On Being A Step-Parent
My parents divorced when I was five, and I acquired step-parents, step-sisters, and a half-brother -- making me an oddity in the 1950s. Today, the step-family is fast becoming the normal family unit.
People are often in their second or third marriages, with children from previous unions, plus biological children from their current marriage.
I talked with Jean McBride and Mary Robertson, marriage/family therapists, who offer workshops and counseling for divorced and remarrying families.
According to them, today's statistics show that 50 percent of first marriages end in divorce; 80 percent of divorced or widowed people remarry within three to five years -- and those unions can be vulnerable to divorce without therapy intervention.
However, Jean and Mary emphasize the positive behind these depressing figures. Divorce is often best for all parties. No longer is there a stigma attached to the step-family; in fact, there is greater acceptance of all types of family units. The wicked step-mother portrayed in fairy tales is more myth than reality -- the step-family scenario can be quite successful.
Advice For Step-Parents
- Education yourself on what being a step-parent means; it is different from the role of a biological parent. Join a support group or read books on the topic. Recommended is "Step-Family Realities" by Margaret Newman. Contact the Step-Family Association of America, out of Lincoln, Nebraska.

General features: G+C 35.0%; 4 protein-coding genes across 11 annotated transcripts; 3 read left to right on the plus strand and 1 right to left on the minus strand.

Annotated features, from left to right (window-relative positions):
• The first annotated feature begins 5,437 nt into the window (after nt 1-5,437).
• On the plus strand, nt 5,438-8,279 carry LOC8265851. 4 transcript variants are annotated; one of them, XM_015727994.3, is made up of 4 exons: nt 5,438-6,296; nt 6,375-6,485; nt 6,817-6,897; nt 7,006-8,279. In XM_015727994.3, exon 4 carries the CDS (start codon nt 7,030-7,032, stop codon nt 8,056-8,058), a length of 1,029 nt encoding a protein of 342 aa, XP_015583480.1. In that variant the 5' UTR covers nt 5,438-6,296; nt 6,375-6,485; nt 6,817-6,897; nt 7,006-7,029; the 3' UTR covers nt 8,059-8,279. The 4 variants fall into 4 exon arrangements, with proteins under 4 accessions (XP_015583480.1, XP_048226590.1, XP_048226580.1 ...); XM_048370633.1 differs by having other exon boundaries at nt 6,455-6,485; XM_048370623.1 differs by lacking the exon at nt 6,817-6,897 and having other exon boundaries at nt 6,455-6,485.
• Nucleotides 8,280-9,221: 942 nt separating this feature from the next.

Step-parents themselves, the group offers a newsletter, catalogue of books,
conferences and on-call counseling. Call 402-477-STEP.
- Work on your relationship with your spouse -- for the couple is the architect of the family. Discuss expectations and problems that arise.
- Introduce children to a possible mate gradually during dating. After marriage, realize that it will take time (from 18 months to two years) for children and adults to get acquainted and adjust. After all, it was the
adults who fell in love with each other, not the kids.
- Be flexible and understanding in your expectations, demands and time. Situations can be even more complicated with two sets of step-parents, step-children, and half-brothers and sisters. Biological parents and children need time together, as well as the newly formed family unit. Responding to individual needs is even more important when mates bring adolescent children to a new union. The teenager's goal is for autonomy, at the same time that a new family requires greater togetherness to bond.
- Make your mate's job as step-parent as easy as possible. Remind children that he/she should be treated with respect. Remember that the biological mate has the primary responsibility. A step-parent shouldn't be a co-equal with the biological parent in terms of discipline; this could be a set-up for failure.
But the step-parent can be empowered to deal with situations when necessary. Use a family conference to establish house rules and avoid power struggles. The babysitter model works well in terms of discipline. The biological mate can state to children, "Your step-dad will be in charge while I'm gone". And the step-parent can state, "This is the house rule." or "Your mother wants your homework done before you watch television."
- Realize that as a step-parent, you can play a special role as a mentor and friend. But don't try to replace the biological parent or put the child in the middle of parental quarrels. Even if the biological parent is dead, he or she still holds an emotional place. It's important to say, "I can't be your dad, but I care about you. I am here for you as your step-dad, if you need me; and I want to be your friend."
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Pam Wynne Fellers is a local free-lance writer and mother. This
informaton originally ran in the Parent to Parent column she writes for
The Coloradoan, a daily Fort Collins, CO newspaper.
Parent To Parent: On Being A Step-Parent / EpiTwo@aol.com